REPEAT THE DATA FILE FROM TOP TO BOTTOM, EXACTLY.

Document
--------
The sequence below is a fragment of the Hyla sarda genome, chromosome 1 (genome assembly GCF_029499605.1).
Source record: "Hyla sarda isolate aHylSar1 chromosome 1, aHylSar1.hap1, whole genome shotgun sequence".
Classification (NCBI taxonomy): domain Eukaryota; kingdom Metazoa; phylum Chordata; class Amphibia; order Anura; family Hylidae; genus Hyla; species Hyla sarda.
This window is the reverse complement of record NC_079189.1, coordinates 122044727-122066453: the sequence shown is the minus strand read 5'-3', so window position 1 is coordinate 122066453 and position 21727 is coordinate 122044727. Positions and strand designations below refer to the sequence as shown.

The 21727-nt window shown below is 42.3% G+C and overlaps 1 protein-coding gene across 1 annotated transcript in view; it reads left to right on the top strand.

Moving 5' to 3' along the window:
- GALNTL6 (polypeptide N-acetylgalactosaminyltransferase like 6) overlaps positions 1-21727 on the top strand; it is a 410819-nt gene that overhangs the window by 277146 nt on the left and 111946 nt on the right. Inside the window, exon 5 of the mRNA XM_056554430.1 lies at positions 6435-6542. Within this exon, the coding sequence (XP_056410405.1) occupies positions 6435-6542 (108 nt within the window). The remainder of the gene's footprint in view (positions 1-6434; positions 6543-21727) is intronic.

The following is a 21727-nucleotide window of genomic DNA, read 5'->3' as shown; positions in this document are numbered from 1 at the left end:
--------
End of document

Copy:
The sequence below is a fragment of the Hyla sarda genome, chromosome 1 (genome assembly GCF_029499605.1).
Source record: "Hyla sarda isolate aHylSar1 chromosome 1, aHylSar1.hap1, whole genome shotgun sequence".
Classification (NCBI taxonomy): domain Eukaryota; kingdom Metazoa; phylum Chordata; class Amphibia; order Anura; family Hylidae; genus Hyla; species Hyla sarda.
This window is the reverse complement of record NC_079189.1, coordinates 122044727-122066453: the sequence shown is the minus strand read 5'-3', so window position 1 is coordinate 122066453 and position 21727 is coordinate 122044727. Positions and strand designations below refer to the sequence as shown.

The 21727-nt window shown below is 42.3% G+C and overlaps 1 protein-coding gene across 1 annotated transcript in view; it reads left to right on the top strand.

Moving 5' to 3' along the window:
- GALNTL6 (polypeptide N-acetylgalactosaminyltransferase like 6) overlaps positions 1-21727 on the top strand; it is a 410819-nt gene that overhangs the window by 277146 nt on the left and 111946 nt on the right. Inside the window, exon 5 of the mRNA XM_056554430.1 lies at positions 6435-6542. Within this exon, the coding sequence (XP_056410405.1) occupies positions 6435-6542 (108 nt within the window). The remainder of the gene's footprint in view (positions 1-6434; positions 6543-21727) is intronic.

The following is a 21727-nucleotide window of genomic DNA, read 5'->3' as shown; positions in this document are numbered from 1 at the left end: